Posted by
3277 posts

Lee,

I said "my bank", not "Wells Fargo". :-)

And I quoted what their price offset was that day as well as what their foreign ATM fees are currently for the basic account they offer. The percentage over or under when you purchase physical Euros varies with the direction the Euro is moving against the dollar and updates more often when the rate moves in a direction favorable to the bank. It has been as low as 7% in a volatile market, but hovers close to 10% (always in their favor). They never charge a delivery fee to get any currency delivered to your local branch. I guess that is a minor plus.

I choose not to use my bank for any foreign exchange purposes.

Oh, and the local Wells branch will not sell Foreign anything to me since I don't have an account with them.

Posted by
17653 posts

The Wells Fargo branch in Lakewood (not a main branch) carries euro, pound, and pesos. There is no shipping charge for them at the bank counter. The exchange rate listed at the bank is the same as the exchange rate shown online. If you wanted something else, there would be a shipping charge, I think. The main branch, downtown, probably carries other currencies, thus no shipping charge on them.

When I ordered Czech Koruna in 2012, they were shipped from the downtown Denver branch to a suburban branch. I think I paid a shipping charge, but it was not $15 (more like $5, as I remember). But that was in 2012. Policies change all the time.

Posted by
3136 posts

Cynthia, curious, how many digits is your pin #?

While I haven't been to Mexico since 1988, I do know that my bank recommends a 4 digit pin for ATM usage internationally. In fact, my bank only offers 4 digit pin #s. I have NEVER had my ATM card rejected by a cash machine anywhere outside of the US including UK, France, Germany, Austria, Switzerland, Turkey, Greece, Spain, Italy, Belgium, the Netherlands, Canada and Japan.

Posted by
3367 posts

We always bring some Euros from a past trip or acquire some ahead of time. We just don’t like to have to make any money decisions or transactions while we’re a bit foggy with jet lag.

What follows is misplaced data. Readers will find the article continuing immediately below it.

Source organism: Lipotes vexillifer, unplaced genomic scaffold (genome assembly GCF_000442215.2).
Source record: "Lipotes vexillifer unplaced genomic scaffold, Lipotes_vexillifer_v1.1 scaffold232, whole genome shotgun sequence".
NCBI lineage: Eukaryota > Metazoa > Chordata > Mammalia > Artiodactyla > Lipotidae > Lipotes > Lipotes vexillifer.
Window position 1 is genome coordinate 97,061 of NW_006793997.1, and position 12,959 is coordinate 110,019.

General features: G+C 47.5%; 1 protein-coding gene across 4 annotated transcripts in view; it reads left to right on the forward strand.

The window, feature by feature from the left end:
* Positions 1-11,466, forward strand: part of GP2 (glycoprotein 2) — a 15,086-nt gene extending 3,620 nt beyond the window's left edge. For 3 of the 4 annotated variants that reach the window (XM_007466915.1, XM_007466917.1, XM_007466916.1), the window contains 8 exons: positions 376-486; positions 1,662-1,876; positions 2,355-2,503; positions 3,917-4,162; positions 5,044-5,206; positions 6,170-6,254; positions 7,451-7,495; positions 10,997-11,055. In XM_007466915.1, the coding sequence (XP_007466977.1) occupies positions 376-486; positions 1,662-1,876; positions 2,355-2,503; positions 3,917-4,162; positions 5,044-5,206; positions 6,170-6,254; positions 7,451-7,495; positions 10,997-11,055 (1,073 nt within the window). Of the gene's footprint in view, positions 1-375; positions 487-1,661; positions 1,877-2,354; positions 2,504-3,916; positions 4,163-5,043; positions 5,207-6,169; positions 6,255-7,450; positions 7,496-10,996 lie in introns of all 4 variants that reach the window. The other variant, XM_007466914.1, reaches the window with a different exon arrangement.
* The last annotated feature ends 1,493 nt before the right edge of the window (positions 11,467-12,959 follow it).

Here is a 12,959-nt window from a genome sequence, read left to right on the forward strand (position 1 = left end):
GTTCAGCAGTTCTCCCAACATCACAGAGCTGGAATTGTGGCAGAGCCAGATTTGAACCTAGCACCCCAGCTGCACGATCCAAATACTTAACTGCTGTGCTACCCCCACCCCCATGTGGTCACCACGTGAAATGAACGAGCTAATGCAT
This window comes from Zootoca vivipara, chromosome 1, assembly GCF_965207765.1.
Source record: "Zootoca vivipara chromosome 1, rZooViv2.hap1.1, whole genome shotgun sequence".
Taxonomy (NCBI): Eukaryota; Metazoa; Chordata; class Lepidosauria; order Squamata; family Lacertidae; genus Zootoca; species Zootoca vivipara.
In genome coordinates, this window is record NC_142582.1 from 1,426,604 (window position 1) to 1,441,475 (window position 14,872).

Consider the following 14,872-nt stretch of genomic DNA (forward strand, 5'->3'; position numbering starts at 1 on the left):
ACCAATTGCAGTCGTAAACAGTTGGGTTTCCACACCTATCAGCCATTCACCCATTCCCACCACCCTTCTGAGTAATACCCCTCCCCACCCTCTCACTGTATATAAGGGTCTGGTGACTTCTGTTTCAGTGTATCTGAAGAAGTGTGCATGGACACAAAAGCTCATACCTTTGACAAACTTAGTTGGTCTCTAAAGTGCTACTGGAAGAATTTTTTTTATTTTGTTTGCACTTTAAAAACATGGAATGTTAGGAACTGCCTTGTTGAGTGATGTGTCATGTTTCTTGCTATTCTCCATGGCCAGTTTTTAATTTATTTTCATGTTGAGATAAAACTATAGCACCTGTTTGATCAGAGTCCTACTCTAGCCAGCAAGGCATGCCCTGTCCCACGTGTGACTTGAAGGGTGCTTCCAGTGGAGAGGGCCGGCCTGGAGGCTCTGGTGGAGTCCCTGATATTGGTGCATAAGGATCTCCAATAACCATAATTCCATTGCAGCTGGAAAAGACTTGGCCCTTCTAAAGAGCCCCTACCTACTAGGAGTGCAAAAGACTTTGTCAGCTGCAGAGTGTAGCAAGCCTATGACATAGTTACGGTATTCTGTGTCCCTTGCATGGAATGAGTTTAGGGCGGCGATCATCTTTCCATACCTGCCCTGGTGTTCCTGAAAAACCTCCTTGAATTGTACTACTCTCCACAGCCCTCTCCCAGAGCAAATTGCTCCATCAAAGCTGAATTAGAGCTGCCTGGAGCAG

Posted by
607 posts

Cash is king. Always a good idea to have some local currency in your wallet, so when you land you don't have search for an ATM.

Just use XE.com or Oanda or some internet currency converter to get the "spot" or "interbank" rate (this is the best rate that big banks and big money traders use when they are trading millions of dollars with each other) and then call around or search online for your home city currency exchanges to do rate comparisons. Personally I find that an exchange rate that is within about 2% of the "spot" rate to be reasonable. By shopping around, I have found a local currency exchange (VBCE in Vancouver or Richmond) which is much cheaper than the currency rates offered at any local bank. PS. Also avoid commissions or fees if you can.

Posted by
407 posts

I prefer to have about 100 euro when I land in Europe. In the past I obtained them from my bank, but now I follow the advice from this forum...save some from a current trip for a future trip. Getting foreign currency from my local bank is expensive, not just with regard to the exchange rate, but also the $10.00 fee they charge in addition to postage because the currency is sent to them from one of their other branches. Unfortunately, I didn't ask enough questions the one and only time I did this, but I learned my lesson.